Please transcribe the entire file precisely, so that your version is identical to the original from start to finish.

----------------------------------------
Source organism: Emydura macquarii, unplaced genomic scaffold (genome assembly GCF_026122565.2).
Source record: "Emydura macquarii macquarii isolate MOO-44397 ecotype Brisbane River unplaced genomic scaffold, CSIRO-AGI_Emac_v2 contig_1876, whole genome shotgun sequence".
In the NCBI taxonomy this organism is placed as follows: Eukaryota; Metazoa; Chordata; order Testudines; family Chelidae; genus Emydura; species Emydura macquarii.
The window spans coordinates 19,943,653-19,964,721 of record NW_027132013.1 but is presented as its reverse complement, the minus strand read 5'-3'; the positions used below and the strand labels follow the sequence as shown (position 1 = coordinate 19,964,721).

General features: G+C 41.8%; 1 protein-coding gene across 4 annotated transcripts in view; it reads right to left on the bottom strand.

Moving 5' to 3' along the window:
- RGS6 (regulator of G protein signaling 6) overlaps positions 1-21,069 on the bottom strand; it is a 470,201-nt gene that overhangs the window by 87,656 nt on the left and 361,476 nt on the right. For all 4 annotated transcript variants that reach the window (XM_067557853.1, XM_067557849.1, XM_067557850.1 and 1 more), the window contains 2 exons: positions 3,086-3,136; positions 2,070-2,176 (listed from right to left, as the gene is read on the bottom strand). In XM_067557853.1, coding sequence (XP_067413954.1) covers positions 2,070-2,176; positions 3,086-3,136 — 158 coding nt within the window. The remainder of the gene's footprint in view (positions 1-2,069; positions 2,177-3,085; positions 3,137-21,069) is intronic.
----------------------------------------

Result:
Source organism: Emydura macquarii, unplaced genomic scaffold (genome assembly GCF_026122565.2).
Source record: "Emydura macquarii macquarii isolate MOO-44397 ecotype Brisbane River unplaced genomic scaffold, CSIRO-AGI_Emac_v2 contig_1876, whole genome shotgun sequence".
In the NCBI taxonomy this organism is placed as follows: Eukaryota; Metazoa; Chordata; order Testudines; family Chelidae; genus Emydura; species Emydura macquarii.
The window spans coordinates 19,943,653-19,964,721 of record NW_027132013.1 but is presented as its reverse complement, the minus strand read 5'-3'; the positions used below and the strand labels follow the sequence as shown (position 1 = coordinate 19,964,721).

General features: G+C 41.8%; 1 protein-coding gene across 4 annotated transcripts in view; it reads right to left on the bottom strand.

Moving 5' to 3' along the window:
- RGS6 (regulator of G protein signaling 6) overlaps positions 1-21,069 on the bottom strand; it is a 470,201-nt gene that overhangs the window by 87,656 nt on the left and 361,476 nt on the right. For all 4 annotated transcript variants that reach the window (XM_067557853.1, XM_067557849.1, XM_067557850.1 and 1 more), the window contains 2 exons: positions 3,086-3,136; positions 2,070-2,176 (listed from right to left, as the gene is read on the bottom strand). In XM_067557853.1, coding sequence (XP_067413954.1) covers positions 2,070-2,176; positions 3,086-3,136 — 158 coding nt within the window. The remainder of the gene's footprint in view (positions 1-2,069; positions 2,177-3,085; positions 3,137-21,069) is intronic.